Exploring Quinag: Allt na Saobhaidh Moire

January 11th 2022

Exploring Quinag: Allt na Saobhaidh Moire

At the foot of the eastern flank of Sail Gharbh (NC218292) is a hollow called Saobhaidh Mhor (large fox den).  It is the source of a burn, the Allt na Saobhaidh Moire, which flows north for over 2km, eventually feeding into Loch Airigh na Beinne.  It runs through a 1km square (NC2229), which was the target on our final survey visit to Quinag during 2021, on 16th October (map, photo 1).  

We started at the bridge carrying the A894 over the Unapool Burn and walked up the burn to the western end of Loch nan Eun (bird loch), where we started recording (photo 2).   This is greenshank territory earlier in the year, but they were long gone.  Identifying the vegetation on the loch margins was not helped by the high water level, resulting from some six inches of rain that had already fallen in October (and continued to do so through the rest of that month and November).  We persevered, however, before cutting across half a kilometre of plodgy wet heath to the course of the burn (NC224299) and then following it upstream (photo 3).  

Burn and falls

Many of the burns running off Quinag are flanked by narrow corridors of comparatively species-rich grassland, whose fertility probably derives either from deposits of glacial debris which they cut through (and redistribute), or mineral-rich springs on the Lewisian gneiss.  Such corridors are often inhabited by water voles, which accentuate their fertility.  The Allt na Saobhaidh Moire rises on Torridonian sandstones, and flows over them for more than a kilometre, and there was a conspicuous absence of such grassland in the section we traversed.  Water vole territories have been mapped above and below it, but we came across no signs of them.  

We stopped for lunch at the foot of a striking ladder of falls over stepped sandstone strata (photo 4), the upper part of which was the subject, on 1st April, of one of Chris Puddephatt’s splendid collection of landscape photographs on Quinag (photo 5).  Seated out of the wind on a heathery slope, our views towards distant hills in the north were devoid of any sign of man’s presence on the planet, which was refreshing.  By this time we had logged 46 species of higher plants, including just one, lesser clubmoss Selaginella selaginoides, which indicates any degree of base-richness. Again, a reflection of the underlying sandstone bedrock.  

Lochan

After lunch we back-tracked a short distance to pick up a tributary burn which drains quite a large un-named lochan (photo 6, NC226294).  This is flanked by a dark sandstone crag along its western shore and contains a small wooded island.  To reach the crag we had to negotiate an area of heavily-vegetated tumbled boulders with yawning cavities, requiring careful navigation, following a rough path made by red deer.  

This area added some ferns, several straggly rowans and a single downy birch to our list.  The crag itself (photo 7) was dripping with water in places and looked rather dour, but in crevices we found a single holly bush and, more surprisingly, a tiny aspen about 30cm high.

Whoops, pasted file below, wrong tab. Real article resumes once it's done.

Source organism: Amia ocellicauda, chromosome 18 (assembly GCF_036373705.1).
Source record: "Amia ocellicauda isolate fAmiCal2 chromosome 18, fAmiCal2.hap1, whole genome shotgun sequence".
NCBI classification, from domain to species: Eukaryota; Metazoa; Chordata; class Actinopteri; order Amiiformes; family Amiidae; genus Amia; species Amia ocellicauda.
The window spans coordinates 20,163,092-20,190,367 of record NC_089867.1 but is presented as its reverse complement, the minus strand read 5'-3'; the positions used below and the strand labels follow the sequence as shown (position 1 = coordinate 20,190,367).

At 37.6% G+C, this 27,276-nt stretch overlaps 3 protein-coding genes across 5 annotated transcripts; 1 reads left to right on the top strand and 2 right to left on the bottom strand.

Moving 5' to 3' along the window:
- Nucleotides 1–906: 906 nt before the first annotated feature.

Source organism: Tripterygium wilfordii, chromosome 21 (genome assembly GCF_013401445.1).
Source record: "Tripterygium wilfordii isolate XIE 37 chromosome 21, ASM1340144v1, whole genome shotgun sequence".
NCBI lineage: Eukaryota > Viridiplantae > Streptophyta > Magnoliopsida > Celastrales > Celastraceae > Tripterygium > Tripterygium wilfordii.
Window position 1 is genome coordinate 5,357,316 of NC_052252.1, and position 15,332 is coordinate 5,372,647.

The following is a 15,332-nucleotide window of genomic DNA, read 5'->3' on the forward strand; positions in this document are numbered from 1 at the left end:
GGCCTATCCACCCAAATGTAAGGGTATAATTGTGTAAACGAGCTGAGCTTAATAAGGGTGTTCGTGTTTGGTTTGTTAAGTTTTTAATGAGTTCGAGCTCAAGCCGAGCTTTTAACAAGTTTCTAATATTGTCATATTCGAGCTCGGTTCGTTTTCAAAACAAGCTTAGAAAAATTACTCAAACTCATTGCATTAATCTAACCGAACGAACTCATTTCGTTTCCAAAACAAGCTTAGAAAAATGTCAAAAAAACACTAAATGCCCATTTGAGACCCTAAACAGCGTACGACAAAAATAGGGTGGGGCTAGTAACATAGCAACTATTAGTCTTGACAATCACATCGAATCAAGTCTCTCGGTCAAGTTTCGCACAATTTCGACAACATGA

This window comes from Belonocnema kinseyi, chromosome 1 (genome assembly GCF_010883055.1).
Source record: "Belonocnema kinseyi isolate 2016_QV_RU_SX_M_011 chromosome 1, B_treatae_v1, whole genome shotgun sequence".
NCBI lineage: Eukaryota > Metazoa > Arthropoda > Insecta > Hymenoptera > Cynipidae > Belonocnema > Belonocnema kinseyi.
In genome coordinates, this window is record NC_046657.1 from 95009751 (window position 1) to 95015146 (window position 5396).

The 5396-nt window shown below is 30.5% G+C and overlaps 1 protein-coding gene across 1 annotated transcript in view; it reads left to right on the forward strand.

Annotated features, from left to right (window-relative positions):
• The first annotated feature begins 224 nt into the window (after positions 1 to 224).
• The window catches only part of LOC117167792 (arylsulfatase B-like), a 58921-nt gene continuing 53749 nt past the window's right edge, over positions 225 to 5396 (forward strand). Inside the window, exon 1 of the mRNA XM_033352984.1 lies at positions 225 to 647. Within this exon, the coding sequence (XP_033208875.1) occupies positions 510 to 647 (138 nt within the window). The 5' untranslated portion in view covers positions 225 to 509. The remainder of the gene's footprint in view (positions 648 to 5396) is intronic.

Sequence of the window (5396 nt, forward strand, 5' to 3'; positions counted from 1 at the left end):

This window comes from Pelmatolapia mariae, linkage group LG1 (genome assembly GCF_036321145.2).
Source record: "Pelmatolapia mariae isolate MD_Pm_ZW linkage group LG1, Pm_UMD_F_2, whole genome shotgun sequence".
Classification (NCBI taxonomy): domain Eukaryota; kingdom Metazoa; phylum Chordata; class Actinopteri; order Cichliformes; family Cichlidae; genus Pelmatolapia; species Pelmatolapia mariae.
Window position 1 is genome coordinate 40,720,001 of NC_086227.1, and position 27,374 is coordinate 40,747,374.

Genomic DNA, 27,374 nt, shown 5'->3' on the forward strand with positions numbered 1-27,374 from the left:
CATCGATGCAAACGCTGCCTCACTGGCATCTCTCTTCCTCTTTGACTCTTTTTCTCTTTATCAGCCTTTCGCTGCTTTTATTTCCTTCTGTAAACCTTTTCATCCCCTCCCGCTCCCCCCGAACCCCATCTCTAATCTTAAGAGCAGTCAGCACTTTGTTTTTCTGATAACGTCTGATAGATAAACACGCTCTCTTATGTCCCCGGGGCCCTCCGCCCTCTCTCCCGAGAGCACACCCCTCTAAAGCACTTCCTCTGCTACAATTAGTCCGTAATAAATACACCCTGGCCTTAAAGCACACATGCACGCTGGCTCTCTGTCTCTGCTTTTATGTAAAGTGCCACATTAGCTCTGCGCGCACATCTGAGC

Although aspens are not uncommon on crags in Assynt, where they escape browsing and often sucker extensively, this one must have arisen from wind-blown seed.  Any potential seed source is quite far away but, more to the point, no-one has seen fertile seed on female aspen trees anywhere in Assynt for several decades.  So, this tree, although small, may be quite old.  Below the crag, on the edge of deep water, there was one further tree, a reasonably-sized grey willow Salix cinerea.  

Following the southern side of the lochan, we were able to take a closer look, through binoculars, at the island, which bore single examples of downy birch, rowan and what is probably another grey willow (photo 8).  

Unapool Burn and bog pools

We then cut across country to a short stretch of the Unapool Burn which intersects the south-east corner of our target square (NC229291).  This did have some scraps of grassland on its winding course, which topped up the higher plant total to 61 species. 

After turning back, it took us nearly an hour, dodging round a series of bog pools (NC232292), across the eastern end of Loch nan Eun and back along the Unapool Burn, to reach the road.  Gwen sampled three sets of these bog pools in her Quinag Lochs Project in July and August 2010 (Richards, 2012, pp.40-58).  Amongst her finds were palmate newts, six of the ten species of dragonflies and damselflies found in Assynt and a variety of other freshwater invertebrates.  So this area, which was not looking very prepossessing under darkening skies in mid-October, is not without animal life.  

Two of the more interesting aspects of this visit were negatives: the lack of grassland along the Allt na Saobhaidh Moire and the paucity of trees.  Trees of at least six species have colonised the area (eared willow occurs along the burn), but they only survive where quirks of local topography prevent browsing by red deer.  Ready access to Quinag by deer from neighbouring sporting estates, just over a kilometre to the east, must be a significant factor in the continuing failure of native woodland to regenerate itself here.  

Ian M. Evans and Gwen Richards 

 

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